Dodgers come alive in seventh, clinch division


On Saturday night, it took three things for the Dodgers to beat the Rockies and finally clinch the NL West. 1) A spectacular pitching performance from the 21 year-old Clayton Kershaw, who threw six scoreless innings on 10 strikeouts and three hits. 2) Rockies starter Jorge De La Rosa’s groin injury in the fourth. De La Rosa pitched three hitless innings before the Rockies middle relief came in and struggled. 3) The seventh-inning rally from the Dodgers. After hits from Casey Blake, Ronnie Belliard, Mark Loretta, Juan Pierre, and Manny Ramirez, the Dodgers had scored five, breaking the game wide open.

The Dodgers unleashed their pent-up frustration in a five-run seventh inning that matched their entire offensive output from the previous five days, the five-hit, two-walk outburst lifting them to a 5-0 victory over the Colorado Rockies on Saturday night that secured their second title in a row.

For the last six days, the magic number for the Dodgers to win the division was at one.

The Dodgers lost five consecutive games over that span. The Rockies won six.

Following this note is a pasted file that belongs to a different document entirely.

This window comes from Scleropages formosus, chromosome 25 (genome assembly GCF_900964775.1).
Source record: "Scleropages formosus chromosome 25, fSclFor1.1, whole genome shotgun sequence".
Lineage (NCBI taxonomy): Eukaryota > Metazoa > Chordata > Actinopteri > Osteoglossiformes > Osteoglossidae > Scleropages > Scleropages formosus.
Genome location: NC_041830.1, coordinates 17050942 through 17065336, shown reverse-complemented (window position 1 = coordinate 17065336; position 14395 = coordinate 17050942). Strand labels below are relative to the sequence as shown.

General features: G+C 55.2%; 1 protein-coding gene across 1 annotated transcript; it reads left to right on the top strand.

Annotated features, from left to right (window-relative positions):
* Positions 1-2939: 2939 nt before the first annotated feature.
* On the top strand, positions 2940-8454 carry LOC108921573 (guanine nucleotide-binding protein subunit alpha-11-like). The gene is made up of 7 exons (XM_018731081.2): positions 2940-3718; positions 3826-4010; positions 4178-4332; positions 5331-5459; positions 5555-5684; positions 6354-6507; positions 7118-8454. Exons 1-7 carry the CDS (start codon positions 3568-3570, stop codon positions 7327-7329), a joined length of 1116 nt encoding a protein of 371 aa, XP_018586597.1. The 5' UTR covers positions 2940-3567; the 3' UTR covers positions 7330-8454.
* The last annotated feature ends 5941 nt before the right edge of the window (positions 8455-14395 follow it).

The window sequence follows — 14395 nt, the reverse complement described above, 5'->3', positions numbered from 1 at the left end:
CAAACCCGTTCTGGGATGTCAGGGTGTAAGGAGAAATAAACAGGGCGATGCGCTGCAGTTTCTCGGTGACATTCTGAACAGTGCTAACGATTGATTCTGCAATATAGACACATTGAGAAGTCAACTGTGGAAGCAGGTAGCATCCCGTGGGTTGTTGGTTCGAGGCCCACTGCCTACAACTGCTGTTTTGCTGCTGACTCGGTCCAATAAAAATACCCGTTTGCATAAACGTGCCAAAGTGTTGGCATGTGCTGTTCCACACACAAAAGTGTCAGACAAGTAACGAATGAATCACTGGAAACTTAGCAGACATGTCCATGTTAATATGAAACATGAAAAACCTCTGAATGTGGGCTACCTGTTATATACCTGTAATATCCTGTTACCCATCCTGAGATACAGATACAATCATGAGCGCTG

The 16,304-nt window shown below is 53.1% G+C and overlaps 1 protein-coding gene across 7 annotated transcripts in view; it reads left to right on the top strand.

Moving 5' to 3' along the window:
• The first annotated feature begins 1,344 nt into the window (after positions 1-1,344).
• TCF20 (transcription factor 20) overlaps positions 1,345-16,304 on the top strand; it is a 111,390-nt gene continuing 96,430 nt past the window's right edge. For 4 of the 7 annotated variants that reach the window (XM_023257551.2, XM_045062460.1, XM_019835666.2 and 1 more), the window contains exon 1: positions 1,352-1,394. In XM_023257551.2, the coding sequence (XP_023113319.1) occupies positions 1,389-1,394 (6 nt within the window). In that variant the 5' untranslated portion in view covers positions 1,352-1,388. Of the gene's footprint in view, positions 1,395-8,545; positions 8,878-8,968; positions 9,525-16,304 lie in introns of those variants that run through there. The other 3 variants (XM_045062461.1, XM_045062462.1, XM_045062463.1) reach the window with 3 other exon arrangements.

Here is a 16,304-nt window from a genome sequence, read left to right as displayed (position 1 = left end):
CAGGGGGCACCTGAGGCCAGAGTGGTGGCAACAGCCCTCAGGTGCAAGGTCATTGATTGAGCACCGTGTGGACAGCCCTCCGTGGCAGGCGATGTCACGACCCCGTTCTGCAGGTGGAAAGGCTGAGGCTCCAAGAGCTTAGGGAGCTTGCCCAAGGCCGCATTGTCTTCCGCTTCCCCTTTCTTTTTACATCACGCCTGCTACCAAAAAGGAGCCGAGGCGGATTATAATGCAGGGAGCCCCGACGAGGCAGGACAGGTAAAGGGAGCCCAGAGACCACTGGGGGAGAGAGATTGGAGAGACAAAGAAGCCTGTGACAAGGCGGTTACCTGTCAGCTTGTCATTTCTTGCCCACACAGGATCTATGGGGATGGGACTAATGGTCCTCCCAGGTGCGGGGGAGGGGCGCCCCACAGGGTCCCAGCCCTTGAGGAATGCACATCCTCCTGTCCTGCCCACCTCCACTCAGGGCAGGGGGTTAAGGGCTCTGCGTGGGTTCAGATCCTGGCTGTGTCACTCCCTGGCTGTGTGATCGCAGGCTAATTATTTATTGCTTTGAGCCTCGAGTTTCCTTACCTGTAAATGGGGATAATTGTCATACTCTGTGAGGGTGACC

Ending the game was closer Jonathan Broxton, who had a chance to seal the division title in Pittsburgh six days ago, only to blow a three-run lead.

“In Pittsburgh, it didn’t go the way I wanted,” Broxton said. “It felt like a while to get here. The champagne traveled a lot. It probably has more miles on it than any other champagne.”

Obviously, the Dodgers hardly “clinched” anything. That word implies an interim of relaxation. The Yankees “clinched” their division and secured home field advantage some time ago. It took 161 games for the Dodgers to solidify their role in the playoffs. While they finish the season with the National League’s best record, the Dodgers are by no means its hottest team. Until last night, they had lost five straight. Fortunately for them, the Cardinals (their NLDS opponents) and the Phillies are both in similar skids. The Rockies, however, are tearing it up, winning six of their last seven.

Hats off to Rockies manager Jim Tracy, who took over midseason and completely turned this team around. The Rockies are thriving off the same type of momentum that took them from the wild card spot to the World Series in 2007.

Despite the Dodgers recent struggles, they did have to overcome a fair amount of obstacles, including Manny Ramirez’s 50-game suspension, Rafael Furcal and Russell Martin’s hitting woes, Hiroki Kuroda’s various injuries, and Chad Billingsley’s second-half meltdown. Really, it came down to Ned Colletti’s preseason and midseason acquisitions. Orlando Hudson, Randy Wolf, George Sherrill, Ronnie Belliard, Vicente Padilla, and Jon Garland turned it on when it mattered most. Notice how I didn’t mention the Twenty Million Dollar Man. Devotion transcends past drug use out here in L.A. and Manny Ramirez has received a season-long pass. Who knows if his bat will come alive in the playoffs. Nevertheless, it won’t matter. The best teams are going to advance, and that’s the end of it.

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